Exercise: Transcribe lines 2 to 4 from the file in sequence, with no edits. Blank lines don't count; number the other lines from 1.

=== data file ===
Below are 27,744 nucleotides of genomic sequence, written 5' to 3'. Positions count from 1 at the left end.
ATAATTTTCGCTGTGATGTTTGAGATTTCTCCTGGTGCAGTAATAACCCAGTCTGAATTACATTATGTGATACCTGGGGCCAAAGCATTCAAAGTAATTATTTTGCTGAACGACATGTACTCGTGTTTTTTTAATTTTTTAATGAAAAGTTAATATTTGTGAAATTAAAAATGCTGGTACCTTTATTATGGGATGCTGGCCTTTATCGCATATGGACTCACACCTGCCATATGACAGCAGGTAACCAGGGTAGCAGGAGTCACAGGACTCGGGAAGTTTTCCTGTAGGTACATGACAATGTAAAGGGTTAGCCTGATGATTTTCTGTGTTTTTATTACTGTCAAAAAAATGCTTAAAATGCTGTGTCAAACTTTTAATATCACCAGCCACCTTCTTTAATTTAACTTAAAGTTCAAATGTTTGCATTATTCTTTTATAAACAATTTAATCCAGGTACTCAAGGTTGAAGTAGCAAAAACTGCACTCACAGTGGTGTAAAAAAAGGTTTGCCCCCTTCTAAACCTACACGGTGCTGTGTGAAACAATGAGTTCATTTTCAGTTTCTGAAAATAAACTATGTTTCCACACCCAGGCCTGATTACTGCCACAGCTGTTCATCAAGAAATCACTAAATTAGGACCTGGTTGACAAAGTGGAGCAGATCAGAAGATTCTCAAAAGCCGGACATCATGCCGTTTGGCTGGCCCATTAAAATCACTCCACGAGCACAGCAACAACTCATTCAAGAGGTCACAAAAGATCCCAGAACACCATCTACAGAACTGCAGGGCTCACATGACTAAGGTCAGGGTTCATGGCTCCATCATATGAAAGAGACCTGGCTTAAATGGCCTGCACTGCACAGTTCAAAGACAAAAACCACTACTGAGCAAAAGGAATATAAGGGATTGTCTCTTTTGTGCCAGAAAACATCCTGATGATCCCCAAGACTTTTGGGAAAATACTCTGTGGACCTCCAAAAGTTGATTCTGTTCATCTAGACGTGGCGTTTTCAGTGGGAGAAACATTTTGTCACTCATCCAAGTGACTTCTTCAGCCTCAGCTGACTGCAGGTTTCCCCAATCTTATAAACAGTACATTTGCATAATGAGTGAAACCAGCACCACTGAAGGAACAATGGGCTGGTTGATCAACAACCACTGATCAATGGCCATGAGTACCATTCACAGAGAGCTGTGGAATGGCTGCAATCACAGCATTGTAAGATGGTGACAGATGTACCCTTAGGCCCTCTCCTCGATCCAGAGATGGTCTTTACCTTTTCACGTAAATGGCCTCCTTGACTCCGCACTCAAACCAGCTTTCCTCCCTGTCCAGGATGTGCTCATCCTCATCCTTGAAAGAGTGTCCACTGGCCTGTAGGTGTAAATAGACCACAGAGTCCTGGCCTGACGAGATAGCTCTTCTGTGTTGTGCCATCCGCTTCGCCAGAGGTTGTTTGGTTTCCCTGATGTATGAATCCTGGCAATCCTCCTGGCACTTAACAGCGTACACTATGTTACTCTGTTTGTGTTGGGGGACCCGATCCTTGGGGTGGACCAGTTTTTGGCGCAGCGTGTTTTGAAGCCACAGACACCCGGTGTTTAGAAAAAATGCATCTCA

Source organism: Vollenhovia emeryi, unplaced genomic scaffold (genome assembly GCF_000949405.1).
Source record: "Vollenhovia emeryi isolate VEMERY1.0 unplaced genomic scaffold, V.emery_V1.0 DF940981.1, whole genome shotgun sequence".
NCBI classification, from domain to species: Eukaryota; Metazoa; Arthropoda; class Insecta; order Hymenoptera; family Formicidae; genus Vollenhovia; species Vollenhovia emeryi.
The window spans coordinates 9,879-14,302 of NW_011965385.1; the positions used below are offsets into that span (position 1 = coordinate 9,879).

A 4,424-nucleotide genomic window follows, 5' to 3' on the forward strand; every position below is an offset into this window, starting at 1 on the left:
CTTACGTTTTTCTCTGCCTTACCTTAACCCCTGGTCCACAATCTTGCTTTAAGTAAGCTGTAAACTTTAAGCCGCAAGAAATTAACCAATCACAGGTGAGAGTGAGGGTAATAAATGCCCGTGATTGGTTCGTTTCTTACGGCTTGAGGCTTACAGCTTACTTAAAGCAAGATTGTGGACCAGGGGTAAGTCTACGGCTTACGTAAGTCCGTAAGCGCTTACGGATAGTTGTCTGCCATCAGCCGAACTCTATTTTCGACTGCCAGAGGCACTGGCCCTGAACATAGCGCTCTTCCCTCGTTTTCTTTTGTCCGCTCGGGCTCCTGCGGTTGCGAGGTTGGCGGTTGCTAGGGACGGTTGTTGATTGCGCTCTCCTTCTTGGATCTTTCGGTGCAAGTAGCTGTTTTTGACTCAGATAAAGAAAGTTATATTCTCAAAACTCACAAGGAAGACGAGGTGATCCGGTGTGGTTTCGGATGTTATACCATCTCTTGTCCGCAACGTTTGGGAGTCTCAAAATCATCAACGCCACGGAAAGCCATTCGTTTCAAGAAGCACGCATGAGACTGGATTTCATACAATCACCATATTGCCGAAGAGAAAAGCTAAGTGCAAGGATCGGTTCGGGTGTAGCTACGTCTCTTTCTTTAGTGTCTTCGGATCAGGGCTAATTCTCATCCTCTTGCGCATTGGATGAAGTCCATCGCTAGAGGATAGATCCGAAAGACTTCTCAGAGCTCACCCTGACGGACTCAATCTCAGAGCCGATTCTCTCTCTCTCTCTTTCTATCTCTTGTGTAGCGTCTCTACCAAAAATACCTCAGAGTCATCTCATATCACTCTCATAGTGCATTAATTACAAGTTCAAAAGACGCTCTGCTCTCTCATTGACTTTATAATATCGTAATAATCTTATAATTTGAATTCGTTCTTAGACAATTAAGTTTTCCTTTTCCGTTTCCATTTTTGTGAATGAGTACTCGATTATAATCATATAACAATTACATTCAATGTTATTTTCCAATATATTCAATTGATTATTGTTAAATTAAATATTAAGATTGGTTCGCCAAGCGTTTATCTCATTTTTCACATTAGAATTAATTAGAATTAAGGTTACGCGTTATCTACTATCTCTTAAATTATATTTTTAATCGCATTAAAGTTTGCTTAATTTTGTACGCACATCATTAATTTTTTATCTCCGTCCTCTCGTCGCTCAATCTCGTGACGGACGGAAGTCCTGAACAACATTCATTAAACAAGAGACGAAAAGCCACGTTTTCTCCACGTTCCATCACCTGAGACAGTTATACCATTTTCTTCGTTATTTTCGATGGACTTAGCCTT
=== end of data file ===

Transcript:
ATAATTTTCGCTGTGATGTTTGAGATTTCTCCTGGTGCAGTAATAACCCAGTCTGAATTACATTATGTGATACCTGGGGCCAAAGCATTCAAAGTAATTATTTTGCTGAACGACATGTACTCGTGTTTTTTTAATTTTTTAATGAAAAGTTAATATTTGTGAAATTAAAAATGCTGGTACCTTTATTATGGGATGCTGGCCTTTATCGCATATGGACTCACACCTGCCATATGACAGCAGGTAACCAGGGTAGCAGGAGTCACAGGACTCGGGAAGTTTTCCTGTAGGTACATGACAATGTAAAGGGTTAGCCTGATGATTTTCTGTGTTTTTATTACTGTCAAAAAAATGCTTAAAATGCTGTGTCAAACTTTTAATATCACCAGCCACCTTCTTTAATTTAACTTAAAGTTCAAATGTTTGCATTATTCTTTTATAAACAATTTAATCCAGGTACTCAAGGTTGAAGTAGCAAAAACTGCACTCACAGTGGTGTAAAAAAAGGTTTGCCCCCTTCTAAACCTACACGGTGCTGTGTGAAACAATGAGTTCATTTTCAGTTTCTGAAAATAAACTATGTTTCCACACCCAGGCCTGATTACTGCCACAGCTGTTCATCAAGAAATCACTAAATTAGGACCTGGTTGACAAAGTGGAGCAGATCAGAAGATTCTCAAAAGCCGGACATCATGCCGTTTGGCTGGCCCATTAAAATCACTCCACGAGCACAGCAACAACTCATTCAAGAGGTCACAAAAGATCCCAGAACACCATCTACAGAACTGCAGGGCTCACATGACTAAGGTCAGGGTTCATGGCTCCATCATATGAAAGAGACCTGGCTTAAATGGCCTGCACTGCACAGTTCAAAGACAAAAACCACTACTGAGCAAAAGGAATATAAGGGATTGTCTCTTTTGTGCCAGAAAACATCCTGATGATCCCCAAGACTTTTGGGAAAATACTCTGTGGACCTCCAAAAGTTGATTCTGTTCATCTAGACGTGGCGTTTTCAGTGGGAGAAACATTTTGTCACTCATCCAAGTGACTTCTTCAGCCTCAGCTGACTGCAGGTTTCCCCAATCTTATAAACAGTACATTTGCATAATGAGTGAAACCAGCACCACTGAAGGAACAATGGGCTGGTTGATCAACAACCACTGATCAATGGCCATGAGTACCATTCACAGAGAGCTGTGGAATGGCTGCAATCACAGCATTGTAAGATGGTGACAGATGTACCCTTAGGCCCTCTCCTCGATCCAGAGATGGTCTTTACCTTTTCACGTAAATGGCCTCCTTGACTCCGCACTCAAACCAGCTTTCCTCCCTGTCCAGGATGTGCTCATCCTCATCCTTGAAAGAGTGTCCACTGGCCTGTAGGTGTAAATAGACCACAGAGTCCTGGCCTGACGAGATAGCTCTTCTGTGTTGTGCCATCCGCTTCGCCAGAGGTTGTTTGGTTTCCCTGATGTATGAATCCTGGCAATCCTCCTGGCACTTAACAGCGTACACTATGTTACTCTGTTTGTGTTGGGGGACCCGATCCTTGGGGTGGACCAGTTTTTGGCGCAGCGTGTTTTGAAGCCACAGACACCCGGTGTTTAGAAAAAATGCATCTCA

Source organism: Vollenhovia emeryi, unplaced genomic scaffold (genome assembly GCF_000949405.1).
Source record: "Vollenhovia emeryi isolate VEMERY1.0 unplaced genomic scaffold, V.emery_V1.0 DF940981.1, whole genome shotgun sequence".